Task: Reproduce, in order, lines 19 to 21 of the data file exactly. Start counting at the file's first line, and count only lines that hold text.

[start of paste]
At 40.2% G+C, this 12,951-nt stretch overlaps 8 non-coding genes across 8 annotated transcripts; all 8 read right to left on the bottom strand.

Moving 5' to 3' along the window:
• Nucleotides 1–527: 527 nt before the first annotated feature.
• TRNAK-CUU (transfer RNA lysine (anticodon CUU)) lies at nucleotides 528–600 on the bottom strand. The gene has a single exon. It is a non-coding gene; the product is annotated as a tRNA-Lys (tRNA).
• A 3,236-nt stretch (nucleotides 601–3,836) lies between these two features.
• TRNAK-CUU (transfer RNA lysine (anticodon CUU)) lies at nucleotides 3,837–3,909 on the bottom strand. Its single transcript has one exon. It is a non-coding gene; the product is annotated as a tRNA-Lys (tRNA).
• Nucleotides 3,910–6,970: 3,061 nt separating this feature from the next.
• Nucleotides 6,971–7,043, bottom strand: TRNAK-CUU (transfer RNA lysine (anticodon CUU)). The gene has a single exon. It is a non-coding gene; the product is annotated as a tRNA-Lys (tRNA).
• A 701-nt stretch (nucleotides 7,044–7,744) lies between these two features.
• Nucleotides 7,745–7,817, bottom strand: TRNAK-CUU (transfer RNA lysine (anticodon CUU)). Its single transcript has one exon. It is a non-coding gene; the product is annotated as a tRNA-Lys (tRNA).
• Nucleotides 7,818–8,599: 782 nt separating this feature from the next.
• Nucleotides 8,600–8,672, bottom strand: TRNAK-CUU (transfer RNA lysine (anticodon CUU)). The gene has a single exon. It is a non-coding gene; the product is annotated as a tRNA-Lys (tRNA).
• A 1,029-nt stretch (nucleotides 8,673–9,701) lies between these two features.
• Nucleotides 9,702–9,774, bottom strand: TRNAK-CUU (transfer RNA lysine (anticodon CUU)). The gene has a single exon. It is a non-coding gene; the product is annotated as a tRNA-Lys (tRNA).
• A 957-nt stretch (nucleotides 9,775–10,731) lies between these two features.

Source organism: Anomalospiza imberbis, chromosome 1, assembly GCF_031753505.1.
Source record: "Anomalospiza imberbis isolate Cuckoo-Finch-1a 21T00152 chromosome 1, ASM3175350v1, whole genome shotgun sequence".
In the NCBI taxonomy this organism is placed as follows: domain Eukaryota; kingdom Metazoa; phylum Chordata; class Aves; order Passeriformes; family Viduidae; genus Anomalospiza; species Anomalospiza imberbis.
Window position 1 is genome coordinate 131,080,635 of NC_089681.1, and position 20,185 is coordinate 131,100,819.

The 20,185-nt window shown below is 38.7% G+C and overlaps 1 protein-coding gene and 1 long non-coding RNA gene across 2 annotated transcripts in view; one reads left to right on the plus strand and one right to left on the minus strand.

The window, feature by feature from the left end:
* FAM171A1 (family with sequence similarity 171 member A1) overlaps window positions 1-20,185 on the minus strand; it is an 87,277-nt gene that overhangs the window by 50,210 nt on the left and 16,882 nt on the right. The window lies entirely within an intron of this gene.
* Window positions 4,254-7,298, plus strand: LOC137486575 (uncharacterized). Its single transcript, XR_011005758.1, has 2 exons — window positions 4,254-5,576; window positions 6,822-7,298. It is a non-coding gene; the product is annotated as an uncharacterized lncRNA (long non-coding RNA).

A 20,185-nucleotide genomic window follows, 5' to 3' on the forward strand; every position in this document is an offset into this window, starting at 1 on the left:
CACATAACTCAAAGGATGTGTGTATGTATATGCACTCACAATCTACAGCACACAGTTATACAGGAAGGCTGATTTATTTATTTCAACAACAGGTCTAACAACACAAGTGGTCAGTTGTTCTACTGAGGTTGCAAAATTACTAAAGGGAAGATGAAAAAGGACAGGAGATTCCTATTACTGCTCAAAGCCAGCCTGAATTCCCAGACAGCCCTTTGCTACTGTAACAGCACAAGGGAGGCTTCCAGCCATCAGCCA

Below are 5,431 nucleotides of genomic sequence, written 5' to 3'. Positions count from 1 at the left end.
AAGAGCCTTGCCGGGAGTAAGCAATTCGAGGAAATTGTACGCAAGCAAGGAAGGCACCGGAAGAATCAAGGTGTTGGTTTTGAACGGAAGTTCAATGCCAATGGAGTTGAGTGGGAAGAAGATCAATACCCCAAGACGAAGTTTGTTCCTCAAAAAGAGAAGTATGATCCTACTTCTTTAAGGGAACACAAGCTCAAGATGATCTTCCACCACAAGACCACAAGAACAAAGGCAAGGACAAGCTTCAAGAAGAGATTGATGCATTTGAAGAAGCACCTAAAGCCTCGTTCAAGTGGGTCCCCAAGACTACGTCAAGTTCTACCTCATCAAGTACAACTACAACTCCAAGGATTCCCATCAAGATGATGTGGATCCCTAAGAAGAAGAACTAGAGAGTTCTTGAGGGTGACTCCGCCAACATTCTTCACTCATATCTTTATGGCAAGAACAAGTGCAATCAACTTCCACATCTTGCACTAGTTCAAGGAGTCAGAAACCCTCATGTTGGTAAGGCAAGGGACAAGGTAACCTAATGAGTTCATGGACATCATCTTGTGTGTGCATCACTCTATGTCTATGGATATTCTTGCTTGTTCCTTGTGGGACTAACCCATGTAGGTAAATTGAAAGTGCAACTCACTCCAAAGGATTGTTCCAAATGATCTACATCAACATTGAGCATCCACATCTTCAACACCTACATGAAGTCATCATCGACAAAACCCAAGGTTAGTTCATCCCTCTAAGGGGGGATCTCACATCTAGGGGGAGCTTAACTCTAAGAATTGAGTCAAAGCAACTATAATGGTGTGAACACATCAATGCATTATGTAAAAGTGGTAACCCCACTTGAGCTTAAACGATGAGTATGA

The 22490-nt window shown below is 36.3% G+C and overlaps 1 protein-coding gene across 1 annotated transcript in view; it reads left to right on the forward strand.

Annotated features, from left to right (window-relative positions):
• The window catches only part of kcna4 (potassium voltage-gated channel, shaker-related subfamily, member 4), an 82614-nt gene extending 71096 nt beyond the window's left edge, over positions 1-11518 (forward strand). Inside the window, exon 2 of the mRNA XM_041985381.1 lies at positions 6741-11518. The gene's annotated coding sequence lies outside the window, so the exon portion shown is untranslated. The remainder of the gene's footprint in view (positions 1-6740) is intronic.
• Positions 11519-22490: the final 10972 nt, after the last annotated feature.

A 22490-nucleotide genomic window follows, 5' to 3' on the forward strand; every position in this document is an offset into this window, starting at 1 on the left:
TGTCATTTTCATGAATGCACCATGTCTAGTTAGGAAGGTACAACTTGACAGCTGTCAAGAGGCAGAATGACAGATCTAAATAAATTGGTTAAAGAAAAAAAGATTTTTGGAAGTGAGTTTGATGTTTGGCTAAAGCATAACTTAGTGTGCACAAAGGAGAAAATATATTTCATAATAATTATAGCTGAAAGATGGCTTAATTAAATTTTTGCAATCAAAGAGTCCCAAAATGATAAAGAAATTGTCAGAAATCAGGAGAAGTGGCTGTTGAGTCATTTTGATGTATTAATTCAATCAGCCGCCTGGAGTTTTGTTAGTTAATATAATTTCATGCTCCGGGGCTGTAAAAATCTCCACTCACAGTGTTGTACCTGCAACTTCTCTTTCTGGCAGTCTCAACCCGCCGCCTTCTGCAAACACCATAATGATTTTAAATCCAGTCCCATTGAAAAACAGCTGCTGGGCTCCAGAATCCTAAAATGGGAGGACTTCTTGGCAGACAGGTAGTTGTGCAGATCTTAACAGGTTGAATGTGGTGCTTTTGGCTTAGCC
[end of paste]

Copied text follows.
Window position 1 is genome coordinate 131,080,635 of NC_089681.1, and position 20,185 is coordinate 131,100,819.

The 20,185-nt window shown below is 38.7% G+C and overlaps 1 protein-coding gene and 1 long non-coding RNA gene across 2 annotated transcripts in view; one reads left to right on the plus strand and one right to left on the minus strand.

The window, feature by feature from the left end: